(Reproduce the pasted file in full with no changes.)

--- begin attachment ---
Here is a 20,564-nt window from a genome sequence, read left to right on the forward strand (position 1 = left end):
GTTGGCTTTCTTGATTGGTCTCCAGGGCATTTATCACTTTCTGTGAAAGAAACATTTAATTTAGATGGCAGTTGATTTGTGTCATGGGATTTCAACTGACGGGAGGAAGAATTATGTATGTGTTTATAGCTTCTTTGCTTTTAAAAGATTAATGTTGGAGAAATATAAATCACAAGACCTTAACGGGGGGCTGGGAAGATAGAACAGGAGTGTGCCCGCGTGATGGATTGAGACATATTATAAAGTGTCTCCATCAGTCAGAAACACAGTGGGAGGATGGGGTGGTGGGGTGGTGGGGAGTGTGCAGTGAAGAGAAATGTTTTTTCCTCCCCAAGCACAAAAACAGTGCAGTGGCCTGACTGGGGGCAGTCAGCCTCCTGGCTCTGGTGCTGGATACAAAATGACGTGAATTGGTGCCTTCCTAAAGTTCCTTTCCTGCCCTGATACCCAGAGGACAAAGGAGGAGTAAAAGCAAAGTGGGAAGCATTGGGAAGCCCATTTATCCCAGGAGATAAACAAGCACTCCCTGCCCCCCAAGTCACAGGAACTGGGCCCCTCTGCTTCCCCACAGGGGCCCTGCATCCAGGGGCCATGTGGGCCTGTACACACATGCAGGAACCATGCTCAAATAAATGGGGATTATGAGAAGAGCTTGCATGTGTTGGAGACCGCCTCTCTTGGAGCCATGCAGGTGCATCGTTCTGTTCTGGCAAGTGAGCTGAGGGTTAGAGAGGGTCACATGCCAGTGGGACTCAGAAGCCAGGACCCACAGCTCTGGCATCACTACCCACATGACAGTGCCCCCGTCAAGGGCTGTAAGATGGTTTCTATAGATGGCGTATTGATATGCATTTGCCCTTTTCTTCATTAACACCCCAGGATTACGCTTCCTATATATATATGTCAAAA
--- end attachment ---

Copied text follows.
Here is a 20,564-nt window from a genome sequence, read left to right on the forward strand (position 1 = left end):
GTTGGCTTTCTTGATTGGTCTCCAGGGCATTTATCACTTTCTGTGAAAGAAACATTTAATTTAGATGGCAGTTGATTTGTGTCATGGGATTTCAACTGACGGGAGGAAGAATTATGTATGTGTTTATAGCTTCTTTGCTTTTAAAAGATTAATGTTGGAGAAATATAAATCACAAGACCTTAACGGGGGGCTGGGAAGATAGAACAGGAGTGTGCCCGCGTGATGGATTGAGACATATTATAAAGTGTCTCCATCAGTCAGAAACACAGTGGGAGGATGGGGTGGTGGGGTGGTGGGGAGTGTGCAGTGAAGAGAAATGTTTTTTCCTCCCCAAGCACAAAAACAGTGCAGTGGCCTGACTGGGGGCAGTCAGCCTCCTGGCTCTGGTGCTGGATACAAAATGACGTGAATTGGTGCCTTCCTAAAGTTCCTTTCCTGCCCTGATACCCAGAGGACAAAGGAGGAGTAAAAGCAAAGTGGGAAGCATTGGGAAGCCCATTTATCCCAGGAGATAAACAAGCACTCCCTGCCCCCCAAGTCACAGGAACTGGGCCCCTCTGCTTCCCCACAGGGGCCCTGCATCCAGGGGCCATGTGGGCCTGTACACACATGCAGGAACCATGCTCAAATAAATGGGGATTATGAGAAGAGCTTGCATGTGTTGGAGACCGCCTCTCTTGGAGCCATGCAGGTGCATCGTTCTGTTCTGGCAAGTGAGCTGAGGGTTAGAGAGGGTCACATGCCAGTGGGACTCAGAAGCCAGGACCCACAGCTCTGGCATCACTACCCACATGACAGTGCCCCCGTCAAGGGCTGTAAGATGGTTTCTATAGATGGCGTATTGATATGCATTTGCCCTTTTCTTCATTAACACCCCAGGATTACGCTTCCTATATATATATGTCAAAA